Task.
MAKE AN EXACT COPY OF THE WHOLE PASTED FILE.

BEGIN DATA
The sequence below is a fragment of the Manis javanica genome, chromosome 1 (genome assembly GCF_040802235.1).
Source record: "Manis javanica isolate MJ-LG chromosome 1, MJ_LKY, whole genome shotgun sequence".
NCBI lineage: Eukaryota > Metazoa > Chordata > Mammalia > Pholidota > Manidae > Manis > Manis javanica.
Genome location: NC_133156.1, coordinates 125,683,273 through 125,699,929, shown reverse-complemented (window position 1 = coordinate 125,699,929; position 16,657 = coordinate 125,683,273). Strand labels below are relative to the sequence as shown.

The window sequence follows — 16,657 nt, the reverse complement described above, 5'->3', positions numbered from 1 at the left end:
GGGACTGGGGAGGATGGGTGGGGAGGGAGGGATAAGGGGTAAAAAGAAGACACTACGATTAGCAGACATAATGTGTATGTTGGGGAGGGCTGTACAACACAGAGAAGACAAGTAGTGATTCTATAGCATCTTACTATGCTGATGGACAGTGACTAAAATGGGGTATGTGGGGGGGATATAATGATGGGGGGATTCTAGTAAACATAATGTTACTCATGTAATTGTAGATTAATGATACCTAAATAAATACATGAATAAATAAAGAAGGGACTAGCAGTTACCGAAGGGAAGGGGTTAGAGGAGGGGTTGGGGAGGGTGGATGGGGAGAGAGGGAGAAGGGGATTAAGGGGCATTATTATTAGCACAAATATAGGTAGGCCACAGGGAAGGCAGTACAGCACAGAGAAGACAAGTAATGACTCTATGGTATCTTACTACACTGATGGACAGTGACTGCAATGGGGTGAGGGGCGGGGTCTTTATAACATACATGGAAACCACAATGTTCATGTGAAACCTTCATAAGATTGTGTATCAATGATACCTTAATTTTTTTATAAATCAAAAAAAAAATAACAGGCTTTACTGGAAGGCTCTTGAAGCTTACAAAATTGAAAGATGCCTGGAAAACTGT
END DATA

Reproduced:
The sequence below is a fragment of the Manis javanica genome, chromosome 1 (genome assembly GCF_040802235.1).
Source record: "Manis javanica isolate MJ-LG chromosome 1, MJ_LKY, whole genome shotgun sequence".
NCBI lineage: Eukaryota > Metazoa > Chordata > Mammalia > Pholidota > Manidae > Manis > Manis javanica.
Genome location: NC_133156.1, coordinates 125,683,273 through 125,699,929, shown reverse-complemented (window position 1 = coordinate 125,699,929; position 16,657 = coordinate 125,683,273). Strand labels below are relative to the sequence as shown.

The window sequence follows — 16,657 nt, the reverse complement described above, 5'->3', positions numbered from 1 at the left end:
GGGACTGGGGAGGATGGGTGGGGAGGGAGGGATAAGGGGTAAAAAGAAGACACTACGATTAGCAGACATAATGTGTATGTTGGGGAGGGCTGTACAACACAGAGAAGACAAGTAGTGATTCTATAGCATCTTACTATGCTGATGGACAGTGACTAAAATGGGGTATGTGGGGGGGATATAATGATGGGGGGATTCTAGTAAACATAATGTTACTCATGTAATTGTAGATTAATGATACCTAAATAAATACATGAATAAATAAAGAAGGGACTAGCAGTTACCGAAGGGAAGGGGTTAGAGGAGGGGTTGGGGAGGGTGGATGGGGAGAGAGGGAGAAGGGGATTAAGGGGCATTATTATTAGCACAAATATAGGTAGGCCACAGGGAAGGCAGTACAGCACAGAGAAGACAAGTAATGACTCTATGGTATCTTACTACACTGATGGACAGTGACTGCAATGGGGTGAGGGGCGGGGTCTTTATAACATACATGGAAACCACAATGTTCATGTGAAACCTTCATAAGATTGTGTATCAATGATACCTTAATTTTTTTATAAATCAAAAAAAAAATAACAGGCTTTACTGGAAGGCTCTTGAAGCTTACAAAATTGAAAGATGCCTGGAAAACTGT